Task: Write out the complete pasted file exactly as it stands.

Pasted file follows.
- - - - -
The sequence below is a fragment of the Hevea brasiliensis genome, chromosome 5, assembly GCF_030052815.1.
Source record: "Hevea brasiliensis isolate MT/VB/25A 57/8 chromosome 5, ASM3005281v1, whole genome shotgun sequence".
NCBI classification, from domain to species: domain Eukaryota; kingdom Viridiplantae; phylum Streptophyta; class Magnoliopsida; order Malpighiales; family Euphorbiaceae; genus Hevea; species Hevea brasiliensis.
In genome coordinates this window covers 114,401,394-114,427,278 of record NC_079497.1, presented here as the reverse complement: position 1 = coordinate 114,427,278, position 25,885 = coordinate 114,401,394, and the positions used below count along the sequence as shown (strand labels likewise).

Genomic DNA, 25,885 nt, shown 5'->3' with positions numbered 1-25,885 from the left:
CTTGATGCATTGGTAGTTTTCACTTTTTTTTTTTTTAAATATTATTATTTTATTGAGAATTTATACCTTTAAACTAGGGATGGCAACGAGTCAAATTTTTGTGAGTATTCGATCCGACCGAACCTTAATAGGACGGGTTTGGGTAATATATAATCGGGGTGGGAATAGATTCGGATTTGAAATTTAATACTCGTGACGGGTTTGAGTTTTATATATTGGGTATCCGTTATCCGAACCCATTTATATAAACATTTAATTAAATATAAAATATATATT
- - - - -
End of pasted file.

The sequence below is a fragment of the Hevea brasiliensis genome, chromosome 5, assembly GCF_030052815.1.
Source record: "Hevea brasiliensis isolate MT/VB/25A 57/8 chromosome 5, ASM3005281v1, whole genome shotgun sequence".
NCBI classification, from domain to species: domain Eukaryota; kingdom Viridiplantae; phylum Streptophyta; class Magnoliopsida; order Malpighiales; family Euphorbiaceae; genus Hevea; species Hevea brasiliensis.
In genome coordinates this window covers 114,401,394-114,427,278 of record NC_079497.1, presented here as the reverse complement: position 1 = coordinate 114,427,278, position 25,885 = coordinate 114,401,394, and the positions used below count along the sequence as shown (strand labels likewise).

Genomic DNA, 25,885 nt, shown 5'->3' with positions numbered 1-25,885 from the left:
CTTGATGCATTGGTAGTTTTCACTTTTTTTTTTTTTAAATATTATTATTTTATTGAGAATTTATACCTTTAAACTAGGGATGGCAACGAGTCAAATTTTTGTGAGTATTCGATCCGACCGAACCTTAATAGGACGGGTTTGGGTAATATATAATCGGGGTGGGAATAGATTCGGATTTGAAATTTAATACTCGTGACGGGTTTGAGTTTTATATATTGGGTATCCGTTATCCGAACCCATTTATATAAACATTTAATTAAATATAAAATATATATT